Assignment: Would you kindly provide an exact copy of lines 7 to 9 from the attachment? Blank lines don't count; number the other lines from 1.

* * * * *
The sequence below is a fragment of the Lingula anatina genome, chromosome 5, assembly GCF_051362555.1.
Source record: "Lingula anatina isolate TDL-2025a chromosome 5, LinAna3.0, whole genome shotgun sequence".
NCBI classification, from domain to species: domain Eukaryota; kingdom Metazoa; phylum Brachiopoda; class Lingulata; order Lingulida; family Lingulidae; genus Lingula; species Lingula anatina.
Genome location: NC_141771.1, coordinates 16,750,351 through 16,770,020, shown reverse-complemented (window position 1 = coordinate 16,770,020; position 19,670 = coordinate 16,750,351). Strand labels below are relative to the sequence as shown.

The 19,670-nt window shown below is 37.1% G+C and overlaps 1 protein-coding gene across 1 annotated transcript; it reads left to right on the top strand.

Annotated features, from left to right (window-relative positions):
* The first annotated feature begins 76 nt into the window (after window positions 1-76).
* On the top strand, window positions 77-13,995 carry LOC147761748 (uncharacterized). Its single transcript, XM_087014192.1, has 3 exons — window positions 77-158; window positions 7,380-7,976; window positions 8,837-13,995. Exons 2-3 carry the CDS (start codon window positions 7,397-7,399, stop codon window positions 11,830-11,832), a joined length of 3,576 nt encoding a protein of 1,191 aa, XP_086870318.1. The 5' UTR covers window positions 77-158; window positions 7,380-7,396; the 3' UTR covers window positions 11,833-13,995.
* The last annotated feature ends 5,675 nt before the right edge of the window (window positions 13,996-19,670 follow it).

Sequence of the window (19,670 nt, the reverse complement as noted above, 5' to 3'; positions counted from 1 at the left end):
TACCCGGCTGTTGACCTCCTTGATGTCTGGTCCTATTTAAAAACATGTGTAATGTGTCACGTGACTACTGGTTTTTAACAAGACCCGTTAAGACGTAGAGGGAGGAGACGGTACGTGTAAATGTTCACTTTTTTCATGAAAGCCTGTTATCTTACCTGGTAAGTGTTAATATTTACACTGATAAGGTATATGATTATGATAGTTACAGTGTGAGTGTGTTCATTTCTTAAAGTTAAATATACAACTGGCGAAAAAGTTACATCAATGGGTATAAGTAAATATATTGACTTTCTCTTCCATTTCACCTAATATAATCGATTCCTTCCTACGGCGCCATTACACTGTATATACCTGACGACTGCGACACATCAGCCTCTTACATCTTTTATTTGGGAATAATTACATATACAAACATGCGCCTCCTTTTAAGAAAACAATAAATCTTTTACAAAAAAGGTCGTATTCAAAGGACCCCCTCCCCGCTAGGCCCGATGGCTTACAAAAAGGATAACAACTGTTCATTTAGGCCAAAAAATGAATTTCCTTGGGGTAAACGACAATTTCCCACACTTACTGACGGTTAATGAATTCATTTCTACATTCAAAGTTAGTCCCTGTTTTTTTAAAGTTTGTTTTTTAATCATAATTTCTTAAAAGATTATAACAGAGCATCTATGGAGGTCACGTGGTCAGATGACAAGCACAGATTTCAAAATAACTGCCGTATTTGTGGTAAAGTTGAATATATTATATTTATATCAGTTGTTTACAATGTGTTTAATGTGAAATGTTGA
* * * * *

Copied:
* The first annotated feature begins 76 nt into the window (after window positions 1-76).
* On the top strand, window positions 77-13,995 carry LOC147761748 (uncharacterized). Its single transcript, XM_087014192.1, has 3 exons — window positions 77-158; window positions 7,380-7,976; window positions 8,837-13,995. Exons 2-3 carry the CDS (start codon window positions 7,397-7,399, stop codon window positions 11,830-11,832), a joined length of 3,576 nt encoding a protein of 1,191 aa, XP_086870318.1. The 5' UTR covers window positions 77-158; window positions 7,380-7,396; the 3' UTR covers window positions 11,833-13,995.
* The last annotated feature ends 5,675 nt before the right edge of the window (window positions 13,996-19,670 follow it).